The Perspectives Workshop on Exploring Interdisciplinary Grand Challenges in ICT Design to Support Proactive Health and Wellbeing was convened to engage with these issues. We invited scholars to focus on Proactive Health and to elicit what key challenges we need to address in ICT that, if we were to put in concerted and coordinated effort as a community, would have demonstrable effect. We invited reflection on the promise of ICT in contributing to global health, GDP and wellbeing. Our participants have come from various areas in computer science, principally Human Computer Interaction, Data Science and Information Studies, both from industry and academia. We also had participation from psychology, sociology, sports science, medicine and neural science. While most participants were established research leads, we also reached out to up-and-coming, early career researchers in Computer Science and Human Computer Interaction who have a developing track record on health and wellbeing related topics. These individuals will be the future leads in this emerging field.

Over the three days of our workshop we developed 5 key challenge areas, focusing on the significance of each challenge, success at year 1, 3 and 10, as well as resources required to facilitate success. These areas correspond to data sciences, motivational modeling, design thinking, framework building, and a higher order rethinking of the space of "health":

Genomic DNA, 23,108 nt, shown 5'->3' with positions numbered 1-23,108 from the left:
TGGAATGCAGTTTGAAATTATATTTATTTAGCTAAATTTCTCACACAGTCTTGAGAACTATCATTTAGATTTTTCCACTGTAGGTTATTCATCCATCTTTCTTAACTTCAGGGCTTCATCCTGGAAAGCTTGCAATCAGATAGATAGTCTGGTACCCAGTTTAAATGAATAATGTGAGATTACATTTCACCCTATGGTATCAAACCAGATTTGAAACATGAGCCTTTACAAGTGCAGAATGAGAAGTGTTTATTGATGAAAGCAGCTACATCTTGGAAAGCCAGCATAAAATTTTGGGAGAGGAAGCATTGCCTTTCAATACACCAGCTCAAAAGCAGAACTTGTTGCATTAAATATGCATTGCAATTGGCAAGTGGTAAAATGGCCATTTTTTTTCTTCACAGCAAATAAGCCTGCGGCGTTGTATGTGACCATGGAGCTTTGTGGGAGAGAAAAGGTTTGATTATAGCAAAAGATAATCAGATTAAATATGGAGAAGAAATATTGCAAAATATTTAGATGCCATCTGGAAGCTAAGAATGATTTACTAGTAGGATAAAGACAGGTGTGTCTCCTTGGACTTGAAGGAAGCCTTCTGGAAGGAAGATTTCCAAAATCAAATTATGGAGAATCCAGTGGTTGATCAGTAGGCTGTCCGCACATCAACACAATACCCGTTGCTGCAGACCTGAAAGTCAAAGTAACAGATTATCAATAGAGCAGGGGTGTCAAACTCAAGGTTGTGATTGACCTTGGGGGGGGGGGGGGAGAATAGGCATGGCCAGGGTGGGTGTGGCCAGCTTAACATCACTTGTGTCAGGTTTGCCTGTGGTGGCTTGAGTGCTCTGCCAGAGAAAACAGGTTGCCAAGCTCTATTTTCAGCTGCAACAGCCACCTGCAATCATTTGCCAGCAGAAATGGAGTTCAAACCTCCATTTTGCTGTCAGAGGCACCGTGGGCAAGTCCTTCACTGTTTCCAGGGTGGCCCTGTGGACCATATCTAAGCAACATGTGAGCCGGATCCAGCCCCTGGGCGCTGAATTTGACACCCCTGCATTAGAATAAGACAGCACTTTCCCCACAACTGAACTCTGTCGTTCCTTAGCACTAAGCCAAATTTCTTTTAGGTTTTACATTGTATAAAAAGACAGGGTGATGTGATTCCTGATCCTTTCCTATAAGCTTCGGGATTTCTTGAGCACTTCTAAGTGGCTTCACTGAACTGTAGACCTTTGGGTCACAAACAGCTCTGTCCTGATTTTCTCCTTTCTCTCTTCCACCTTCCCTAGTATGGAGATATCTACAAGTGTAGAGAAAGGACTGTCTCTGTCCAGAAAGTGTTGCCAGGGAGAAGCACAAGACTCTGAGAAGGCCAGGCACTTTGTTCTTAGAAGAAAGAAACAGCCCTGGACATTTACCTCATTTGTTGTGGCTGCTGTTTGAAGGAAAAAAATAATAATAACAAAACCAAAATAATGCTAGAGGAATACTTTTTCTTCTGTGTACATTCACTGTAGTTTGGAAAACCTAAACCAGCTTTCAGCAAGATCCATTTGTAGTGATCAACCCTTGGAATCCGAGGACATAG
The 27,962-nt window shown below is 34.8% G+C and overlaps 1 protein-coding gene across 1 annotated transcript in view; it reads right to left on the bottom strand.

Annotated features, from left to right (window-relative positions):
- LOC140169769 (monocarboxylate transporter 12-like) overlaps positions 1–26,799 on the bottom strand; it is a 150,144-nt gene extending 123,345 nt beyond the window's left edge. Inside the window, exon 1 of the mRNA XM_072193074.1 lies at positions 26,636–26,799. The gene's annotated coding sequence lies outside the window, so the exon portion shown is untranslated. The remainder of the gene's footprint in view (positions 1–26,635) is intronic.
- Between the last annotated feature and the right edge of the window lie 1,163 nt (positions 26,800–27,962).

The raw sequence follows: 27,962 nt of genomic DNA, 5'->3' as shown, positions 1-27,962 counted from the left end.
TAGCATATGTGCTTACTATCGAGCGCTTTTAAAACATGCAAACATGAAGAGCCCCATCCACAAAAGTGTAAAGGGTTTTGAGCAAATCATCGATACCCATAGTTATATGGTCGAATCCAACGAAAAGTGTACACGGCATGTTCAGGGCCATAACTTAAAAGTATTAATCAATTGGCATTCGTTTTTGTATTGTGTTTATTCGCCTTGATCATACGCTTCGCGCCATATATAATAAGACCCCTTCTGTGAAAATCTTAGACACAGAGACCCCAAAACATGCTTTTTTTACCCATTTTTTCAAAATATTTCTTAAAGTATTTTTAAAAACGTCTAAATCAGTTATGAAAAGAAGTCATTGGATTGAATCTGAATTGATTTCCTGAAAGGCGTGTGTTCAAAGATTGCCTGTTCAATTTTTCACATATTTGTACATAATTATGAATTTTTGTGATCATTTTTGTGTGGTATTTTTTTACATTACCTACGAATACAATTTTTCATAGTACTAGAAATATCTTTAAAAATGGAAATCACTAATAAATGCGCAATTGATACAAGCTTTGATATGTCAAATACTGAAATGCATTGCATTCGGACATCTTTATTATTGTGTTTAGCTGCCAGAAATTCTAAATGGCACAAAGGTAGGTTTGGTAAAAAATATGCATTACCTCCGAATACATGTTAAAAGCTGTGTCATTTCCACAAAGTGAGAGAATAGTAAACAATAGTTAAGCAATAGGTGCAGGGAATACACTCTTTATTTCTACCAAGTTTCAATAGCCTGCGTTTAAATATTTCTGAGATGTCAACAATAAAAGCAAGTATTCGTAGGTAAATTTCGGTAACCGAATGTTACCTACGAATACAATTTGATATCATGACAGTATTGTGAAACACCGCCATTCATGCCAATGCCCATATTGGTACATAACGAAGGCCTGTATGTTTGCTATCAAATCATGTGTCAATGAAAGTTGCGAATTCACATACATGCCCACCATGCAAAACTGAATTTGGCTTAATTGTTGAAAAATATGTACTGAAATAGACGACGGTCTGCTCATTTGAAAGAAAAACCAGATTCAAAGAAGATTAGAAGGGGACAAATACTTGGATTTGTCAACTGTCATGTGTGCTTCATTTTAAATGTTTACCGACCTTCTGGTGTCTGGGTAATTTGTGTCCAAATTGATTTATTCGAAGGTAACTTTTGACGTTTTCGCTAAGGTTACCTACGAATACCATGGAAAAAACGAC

1. Developing Effective Methodologies, Measures and Metrics for Understanding Proactive Health and Wellbeing. Small and "Big" data need to be captured, cleaned and curated to more effectively reflect hard-to-measure experiential aspects of wellbeing. Qualitative data are needed to better understand what is being captured quantitatively, and to enable a deeper understanding of the diversity of experience and to more deeply investigate what is represented in the data within the "long tail".
  2. Understanding Motivation and Sensemaking. New models of motivation and sense making are needed in order to more deeply understand people's aspirations and the contingencies of their everyday lives that enable or prevent personal proactive health and wellbeing practices. A move from imposing normative models of "change" to understanding how sustained motivation and self- and other-persuasion can result in new and innovative technology-enabled programs is needed.
  3. Rethinking Design Practices. We need reflective design practices that focus on the phenomenological aspects of a design to complement designs that focus on intervention and instrumental goal achievement. This arena relates to the need for better motivational models, but addresses the ways in which our design practices mould what we create. How can we more effectively move basic science into applied science and more effective engineering?